Impact of certification depends also on sales

Fairtrade is built on the idea of strengthening farmers’ and workers’ say and livelihoods in global supply chains. Independent research shows that Fairtrade does indeed advance these goals.

According to a systematic review of 151 academic articles and other quantitative and qualitative studies of Fairtrade’s outputs, outcomes and impact *, research shows that Fairtrade:

• strengthens smallholder farmers’ cooperatives - their organisational capacity and, in particular, representation and democracy

• improves farmers’ income, wellbeing and resilience

• improves workers’ health and safety, payment terms and job satisfaction

• enhances women’s representation and participation and, especially at plantations, equality of pay

• raises consumers’ awareness, commitment and willingness to pay for fair and sustainable consumption

The impact is, however, not equal in all commodities, environments or producer organisations. One key reason is that Fairtrade certified production exceeds demand. So, farmers that follow the Fairtrade criteria typically get Fairtrade Minimum Prices and Premiums for part of their yields only and need to sell the rest on conventional markets.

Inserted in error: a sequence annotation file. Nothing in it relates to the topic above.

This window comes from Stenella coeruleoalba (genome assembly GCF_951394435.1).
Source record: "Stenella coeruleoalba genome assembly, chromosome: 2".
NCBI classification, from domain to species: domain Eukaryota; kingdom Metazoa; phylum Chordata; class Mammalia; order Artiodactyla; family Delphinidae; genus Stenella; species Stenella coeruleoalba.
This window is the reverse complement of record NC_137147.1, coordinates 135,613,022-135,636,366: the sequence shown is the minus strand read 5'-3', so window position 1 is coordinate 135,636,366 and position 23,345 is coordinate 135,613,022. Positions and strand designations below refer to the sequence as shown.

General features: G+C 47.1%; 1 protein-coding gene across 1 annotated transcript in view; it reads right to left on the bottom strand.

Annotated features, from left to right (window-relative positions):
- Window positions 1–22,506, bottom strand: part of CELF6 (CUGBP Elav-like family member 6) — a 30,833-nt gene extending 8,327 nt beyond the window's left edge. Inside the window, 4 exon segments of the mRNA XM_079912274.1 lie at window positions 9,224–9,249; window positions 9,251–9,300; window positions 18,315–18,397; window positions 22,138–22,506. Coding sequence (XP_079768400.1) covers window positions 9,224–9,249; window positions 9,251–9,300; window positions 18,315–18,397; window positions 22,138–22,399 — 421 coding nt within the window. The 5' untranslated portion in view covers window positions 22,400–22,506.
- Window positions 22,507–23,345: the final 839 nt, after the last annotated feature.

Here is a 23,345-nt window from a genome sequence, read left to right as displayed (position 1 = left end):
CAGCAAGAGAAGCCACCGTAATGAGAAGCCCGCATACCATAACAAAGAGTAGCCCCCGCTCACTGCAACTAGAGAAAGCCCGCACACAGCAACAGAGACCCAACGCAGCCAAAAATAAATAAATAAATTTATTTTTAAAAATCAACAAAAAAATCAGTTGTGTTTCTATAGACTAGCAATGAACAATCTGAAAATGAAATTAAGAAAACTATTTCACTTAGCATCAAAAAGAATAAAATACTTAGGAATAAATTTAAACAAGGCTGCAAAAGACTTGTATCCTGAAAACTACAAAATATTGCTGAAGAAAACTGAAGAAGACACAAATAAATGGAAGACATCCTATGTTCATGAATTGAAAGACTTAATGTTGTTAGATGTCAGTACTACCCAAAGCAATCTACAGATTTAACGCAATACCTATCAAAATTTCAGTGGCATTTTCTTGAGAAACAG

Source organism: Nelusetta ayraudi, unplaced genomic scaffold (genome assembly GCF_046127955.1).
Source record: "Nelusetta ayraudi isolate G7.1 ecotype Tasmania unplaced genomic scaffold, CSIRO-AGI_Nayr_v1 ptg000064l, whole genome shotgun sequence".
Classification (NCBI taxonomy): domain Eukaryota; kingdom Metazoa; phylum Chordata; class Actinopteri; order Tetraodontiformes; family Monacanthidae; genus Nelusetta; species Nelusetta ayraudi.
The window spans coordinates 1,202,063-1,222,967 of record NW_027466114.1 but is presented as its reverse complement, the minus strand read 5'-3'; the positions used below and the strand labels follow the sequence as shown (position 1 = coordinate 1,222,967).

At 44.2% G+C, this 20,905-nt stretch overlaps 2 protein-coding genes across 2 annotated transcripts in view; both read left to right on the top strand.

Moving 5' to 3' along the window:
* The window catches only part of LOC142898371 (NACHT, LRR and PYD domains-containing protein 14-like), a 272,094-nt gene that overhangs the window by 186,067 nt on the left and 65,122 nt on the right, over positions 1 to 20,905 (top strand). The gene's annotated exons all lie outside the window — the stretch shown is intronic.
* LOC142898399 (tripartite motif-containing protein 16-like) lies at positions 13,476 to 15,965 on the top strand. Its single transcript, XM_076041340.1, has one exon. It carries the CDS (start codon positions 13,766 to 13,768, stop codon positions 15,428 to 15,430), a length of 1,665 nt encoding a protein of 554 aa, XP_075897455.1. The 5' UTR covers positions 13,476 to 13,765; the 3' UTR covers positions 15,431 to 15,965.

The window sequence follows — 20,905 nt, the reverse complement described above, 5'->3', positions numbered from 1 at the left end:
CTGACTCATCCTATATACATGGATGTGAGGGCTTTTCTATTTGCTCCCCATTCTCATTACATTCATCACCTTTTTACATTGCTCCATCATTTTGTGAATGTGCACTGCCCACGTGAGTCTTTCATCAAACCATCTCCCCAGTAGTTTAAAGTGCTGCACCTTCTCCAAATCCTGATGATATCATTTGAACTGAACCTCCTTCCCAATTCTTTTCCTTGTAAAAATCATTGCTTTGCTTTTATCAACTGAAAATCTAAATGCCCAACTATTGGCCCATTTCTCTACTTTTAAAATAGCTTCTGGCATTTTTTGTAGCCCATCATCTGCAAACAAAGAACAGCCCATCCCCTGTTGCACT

For example, certified coffee farms sell, on average, almost three-quarters of their produce on conventional markets. The same goes for two-fifths of bananas, almost two-thirds of cocoa and sugar, and over nine-tenths of tea.

It’s natural to have some difference between production and Fairtrade sales levels. Producers may choose to sell their best quality produce on niche markets. Some produce may be sold locally, to generate quick income, because quality is not high enough for international markets or for a number of other reasons. Nevertheless, the gaps are large.

* Jodrell, David and Kaoukji, Dwan. (forthcoming) May 2021. “Tracing Fairtrade’s Impact: a review of recent evidence.” Fairtrade International, DBG Consulting.